Since early December, media outlets have been busy covering details of one of the biggest cyberattacks in U.S. history. It all started early in March 2020 when Malware was injected into SolarWinds’ Orion software, which is used by many large government and enterprise organizations. The cyberattack was first detected by FireEye—a customer of SolarWinds, that noticed suspicious behavior in its own environment. Many organizations that have used malware-tainted Orion software may have been impacted.
If you are a TitanFile customer, please rest assured that our company was not impacted by the FireEye / SolarWinds breaches. Neither our company nor our suppliers use services or products provided by FireEye or SolarWinds.
More details about the breach and what we can learn from it below.
The SolarWinds / FireEye Breach
FireEye is a publicly-traded cybersecurity company headquartered in Milpitas, California. The company works with organizations to detect cyberattacks and prevent future attacks.
SolarWinds is a software company headquartered in Austin, Texas. The company develops software that helps organizations manage their networks, systems, and information technology infrastructures.
On December 8th, 2020, FireEye admitted to falling victim to a cyberattack. The attackers gained access to the red team assessment tools that FireEye uses to test its customers’ security infrastructures. “This attack is different from the tens of thousands of incidents we have responded to throughout the years. The attackers tailored their world-class capabilities specifically to target and attack FireEye,” stated Kevin Mandia, CEO of FireEye.
On the same day, FireEye released over 300 countermeasures for its customers and the community to minimize the potential impact of the leakage of red team assessment tools.
After a deeper investigation, FireEye came out on December 13th, 2020 with more details on how the breach in their environment had occurred. Evidence pointed to a supply chain attack on the IT software provider—SolarWinds, that happened as early as Spring 2020. The attackers injected malware (now named SUNBURST) into SolarWind’s Orion IT monitoring and management software on app versions 2019.4 through 2020.2.1 that were released between March 2020, and June 2020.
FireEye states that the main motivation behind SUNBURST is likely to be espionage by exfiltrating data. More details about SUNBURST can be found here.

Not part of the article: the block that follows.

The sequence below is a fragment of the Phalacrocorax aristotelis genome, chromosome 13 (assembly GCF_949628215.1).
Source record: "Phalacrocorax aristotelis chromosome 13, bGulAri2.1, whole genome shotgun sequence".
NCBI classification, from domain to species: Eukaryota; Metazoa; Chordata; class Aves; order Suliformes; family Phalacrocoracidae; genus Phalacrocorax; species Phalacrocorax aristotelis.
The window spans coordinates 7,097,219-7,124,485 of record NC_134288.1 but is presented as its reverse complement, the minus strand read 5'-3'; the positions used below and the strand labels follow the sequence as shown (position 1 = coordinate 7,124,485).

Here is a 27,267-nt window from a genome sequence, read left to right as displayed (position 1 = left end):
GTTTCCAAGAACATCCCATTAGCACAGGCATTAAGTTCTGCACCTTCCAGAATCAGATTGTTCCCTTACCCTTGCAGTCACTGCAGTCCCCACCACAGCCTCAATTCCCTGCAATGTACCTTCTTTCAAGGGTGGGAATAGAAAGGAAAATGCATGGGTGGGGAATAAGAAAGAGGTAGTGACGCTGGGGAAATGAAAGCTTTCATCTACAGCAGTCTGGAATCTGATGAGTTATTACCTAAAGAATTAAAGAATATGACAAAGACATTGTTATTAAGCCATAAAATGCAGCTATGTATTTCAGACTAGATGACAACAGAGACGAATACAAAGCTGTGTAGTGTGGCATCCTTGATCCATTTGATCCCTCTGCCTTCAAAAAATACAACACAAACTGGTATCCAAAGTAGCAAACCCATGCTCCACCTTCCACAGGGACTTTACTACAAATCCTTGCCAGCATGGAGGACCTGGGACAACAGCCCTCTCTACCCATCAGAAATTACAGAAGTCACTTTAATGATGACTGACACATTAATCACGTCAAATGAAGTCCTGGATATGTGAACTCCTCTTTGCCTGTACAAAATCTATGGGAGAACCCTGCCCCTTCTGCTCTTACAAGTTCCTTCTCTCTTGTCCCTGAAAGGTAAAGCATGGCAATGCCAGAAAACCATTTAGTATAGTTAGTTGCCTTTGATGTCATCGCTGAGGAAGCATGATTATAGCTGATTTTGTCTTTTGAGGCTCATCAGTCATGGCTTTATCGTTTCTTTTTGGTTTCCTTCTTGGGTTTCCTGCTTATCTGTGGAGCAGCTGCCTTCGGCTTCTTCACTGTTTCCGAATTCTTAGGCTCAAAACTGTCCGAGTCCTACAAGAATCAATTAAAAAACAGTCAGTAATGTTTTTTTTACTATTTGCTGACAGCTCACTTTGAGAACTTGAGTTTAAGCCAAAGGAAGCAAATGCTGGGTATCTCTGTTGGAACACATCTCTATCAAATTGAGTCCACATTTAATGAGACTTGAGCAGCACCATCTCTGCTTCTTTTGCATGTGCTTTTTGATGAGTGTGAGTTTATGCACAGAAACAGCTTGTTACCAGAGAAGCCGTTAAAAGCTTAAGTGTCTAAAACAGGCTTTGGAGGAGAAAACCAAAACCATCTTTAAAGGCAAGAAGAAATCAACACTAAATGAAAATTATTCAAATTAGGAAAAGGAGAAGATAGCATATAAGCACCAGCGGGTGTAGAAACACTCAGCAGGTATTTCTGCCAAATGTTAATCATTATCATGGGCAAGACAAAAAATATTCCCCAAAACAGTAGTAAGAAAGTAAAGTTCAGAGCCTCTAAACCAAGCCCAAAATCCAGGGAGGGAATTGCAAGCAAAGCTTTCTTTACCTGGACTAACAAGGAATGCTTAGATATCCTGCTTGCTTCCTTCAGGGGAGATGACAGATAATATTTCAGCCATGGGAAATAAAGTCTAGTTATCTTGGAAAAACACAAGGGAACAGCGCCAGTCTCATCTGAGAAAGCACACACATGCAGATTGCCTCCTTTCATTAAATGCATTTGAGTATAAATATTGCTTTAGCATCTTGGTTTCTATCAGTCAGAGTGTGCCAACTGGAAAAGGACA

Organizations that installed the above versions of the Orion software may have been impacted. While SolarWinds currently has over 300,000 total customers, only 33,000 of its customers were using Orion software, and not all of them installed the malware-laced update. “SolarWinds currently believes the actual number of customers that may have had an installation of the Orion products that contained this vulnerability to be fewer than 18,000,” the company stated in a filing to the U.S. Securities and Exchange Commission. Victims include organizations in government, consulting, technology, healthcare, telecom, and oil and gas entities in North America, Europe, Asia, and the Middle East.
At this point in time, we do not know for certain how many organizations have been impacted or how much information was accessed or stolen.
What can we learn from the SolarWinds / FireEye Breach?
There are lessons to be learned with every breach. These lessons can help us strengthen the security foundations in our organizations. Here are some of our takeaways:
1. Any organization, no matter how secure, is still vulnerable
Your organization is most vulnerable when you think it’s invulnerable.
FireEye and SolarWinds are both trusted leaders in providing cybersecurity services and software, however, they still fell victim to a breach. This goes to show that no matter how secure you think your organization is, your cyber attack prevention measures will never be perfect.
In the SolarWinds and FireEye breaches, the attackers used a novel set of tools to compromise security. Hackers are only taking more sophisticated approaches over time and sometimes these attacks can go undetected for an extensive period of time.
2. Do not put all your faith in your security or tech suppliers
Following the point made above, you need to ask yourself “What will happen if one of our suppliers gets compromised? Do we have a failsafe?”
If you solely rely on your suppliers to maintain all aspects of security at your organization, then when your suppliers fail, your organization’s security may be compromised as well.
Steps you should take
1. Find out if your organization was impacted
Even if your organization does not directly use SolarWinds’ products, your organization may be working with other services or software suppliers that do. It is important that you request more information from those suppliers.
Here is a list of questions you can ask your suppliers:
- Do you have SolarWinds Orion versions (2019.4 HF 5 and 2020.2 with no hotfix installed or 2020.2 HF 1) in your environment?
- If yes, did you take the Orion software offline?
- What other steps have you taken to secure your environment?
Depending on the answers you receive, you can work with your suppliers on solutions to mitigate the impact on your organization.
2. Pay attention to updates
Every day, new details related to the breach are released. It’s important that you understand what is going to see how the breaches may impact your organization and also learn how to adapt your security infrastructure to avoid any potential breaches.